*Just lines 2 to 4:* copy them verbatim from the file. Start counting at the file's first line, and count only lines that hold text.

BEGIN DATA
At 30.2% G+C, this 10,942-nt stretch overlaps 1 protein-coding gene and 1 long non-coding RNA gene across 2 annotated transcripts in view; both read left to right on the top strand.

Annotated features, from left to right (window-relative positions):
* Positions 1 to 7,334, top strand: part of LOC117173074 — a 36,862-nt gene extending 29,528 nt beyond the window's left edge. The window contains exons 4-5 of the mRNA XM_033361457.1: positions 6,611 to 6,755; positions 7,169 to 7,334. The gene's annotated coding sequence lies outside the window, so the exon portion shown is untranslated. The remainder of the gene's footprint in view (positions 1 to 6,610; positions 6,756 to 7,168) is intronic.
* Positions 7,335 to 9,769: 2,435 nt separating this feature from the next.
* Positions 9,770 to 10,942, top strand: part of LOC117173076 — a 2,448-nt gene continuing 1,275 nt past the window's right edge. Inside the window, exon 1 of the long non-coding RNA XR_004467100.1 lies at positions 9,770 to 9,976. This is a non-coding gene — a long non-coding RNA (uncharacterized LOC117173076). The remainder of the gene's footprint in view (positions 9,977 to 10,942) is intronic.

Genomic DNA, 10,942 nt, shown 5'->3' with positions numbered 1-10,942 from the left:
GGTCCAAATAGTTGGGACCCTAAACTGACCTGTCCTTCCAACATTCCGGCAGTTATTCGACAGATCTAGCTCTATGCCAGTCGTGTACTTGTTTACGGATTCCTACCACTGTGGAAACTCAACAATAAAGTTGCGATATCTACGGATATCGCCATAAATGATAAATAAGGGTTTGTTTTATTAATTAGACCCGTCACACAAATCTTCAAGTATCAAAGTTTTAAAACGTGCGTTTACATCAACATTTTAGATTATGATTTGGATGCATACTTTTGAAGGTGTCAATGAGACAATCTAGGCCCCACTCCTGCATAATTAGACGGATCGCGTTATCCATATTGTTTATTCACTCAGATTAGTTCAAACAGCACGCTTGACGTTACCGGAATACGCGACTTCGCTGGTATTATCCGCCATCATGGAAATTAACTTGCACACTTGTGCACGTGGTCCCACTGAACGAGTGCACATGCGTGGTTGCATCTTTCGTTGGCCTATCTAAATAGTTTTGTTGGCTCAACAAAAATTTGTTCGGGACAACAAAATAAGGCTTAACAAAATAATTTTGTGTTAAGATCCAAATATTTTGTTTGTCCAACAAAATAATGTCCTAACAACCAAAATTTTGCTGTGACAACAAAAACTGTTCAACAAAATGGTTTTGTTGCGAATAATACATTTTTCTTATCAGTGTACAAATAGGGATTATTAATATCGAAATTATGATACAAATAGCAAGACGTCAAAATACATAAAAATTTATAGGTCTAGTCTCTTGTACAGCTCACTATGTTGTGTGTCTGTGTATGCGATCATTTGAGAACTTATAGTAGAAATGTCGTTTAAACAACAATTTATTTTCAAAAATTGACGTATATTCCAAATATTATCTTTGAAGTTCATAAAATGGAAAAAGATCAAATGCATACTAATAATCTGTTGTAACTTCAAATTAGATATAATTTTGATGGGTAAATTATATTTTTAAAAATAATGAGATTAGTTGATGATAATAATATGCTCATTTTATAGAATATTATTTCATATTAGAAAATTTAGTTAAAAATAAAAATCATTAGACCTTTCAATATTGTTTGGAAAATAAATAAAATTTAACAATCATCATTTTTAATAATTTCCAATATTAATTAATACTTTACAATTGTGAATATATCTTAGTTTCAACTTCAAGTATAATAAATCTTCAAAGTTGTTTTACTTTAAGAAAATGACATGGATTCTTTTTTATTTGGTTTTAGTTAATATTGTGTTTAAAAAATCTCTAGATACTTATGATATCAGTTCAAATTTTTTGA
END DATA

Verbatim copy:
Annotated features, from left to right (window-relative positions):
* Positions 1 to 7,334, top strand: part of LOC117173074 — a 36,862-nt gene extending 29,528 nt beyond the window's left edge. The window contains exons 4-5 of the mRNA XM_033361457.1: positions 6,611 to 6,755; positions 7,169 to 7,334. The gene's annotated coding sequence lies outside the window, so the exon portion shown is untranslated. The remainder of the gene's footprint in view (positions 1 to 6,610; positions 6,756 to 7,168) is intronic.
* Positions 7,335 to 9,769: 2,435 nt separating this feature from the next.